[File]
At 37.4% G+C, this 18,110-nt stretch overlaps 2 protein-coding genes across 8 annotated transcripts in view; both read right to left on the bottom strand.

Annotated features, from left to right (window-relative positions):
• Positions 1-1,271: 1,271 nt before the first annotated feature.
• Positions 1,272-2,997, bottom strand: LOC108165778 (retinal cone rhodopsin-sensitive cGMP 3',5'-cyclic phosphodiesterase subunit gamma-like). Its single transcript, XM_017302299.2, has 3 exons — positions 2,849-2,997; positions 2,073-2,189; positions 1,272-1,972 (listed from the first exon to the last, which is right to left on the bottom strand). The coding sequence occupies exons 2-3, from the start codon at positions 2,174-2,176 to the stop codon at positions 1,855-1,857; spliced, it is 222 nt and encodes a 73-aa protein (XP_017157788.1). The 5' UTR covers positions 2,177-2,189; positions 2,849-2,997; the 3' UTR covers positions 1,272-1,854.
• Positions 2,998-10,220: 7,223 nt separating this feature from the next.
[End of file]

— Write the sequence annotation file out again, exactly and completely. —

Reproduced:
At 37.4% G+C, this 18,110-nt stretch overlaps 2 protein-coding genes across 8 annotated transcripts in view; both read right to left on the bottom strand.

Annotated features, from left to right (window-relative positions):
• Positions 1-1,271: 1,271 nt before the first annotated feature.
• Positions 1,272-2,997, bottom strand: LOC108165778 (retinal cone rhodopsin-sensitive cGMP 3',5'-cyclic phosphodiesterase subunit gamma-like). Its single transcript, XM_017302299.2, has 3 exons — positions 2,849-2,997; positions 2,073-2,189; positions 1,272-1,972 (listed from the first exon to the last, which is right to left on the bottom strand). The coding sequence occupies exons 2-3, from the start codon at positions 2,174-2,176 to the stop codon at positions 1,855-1,857; spliced, it is 222 nt and encodes a 73-aa protein (XP_017157788.1). The 5' UTR covers positions 2,177-2,189; positions 2,849-2,997; the 3' UTR covers positions 1,272-1,854.
• Positions 2,998-10,220: 7,223 nt separating this feature from the next.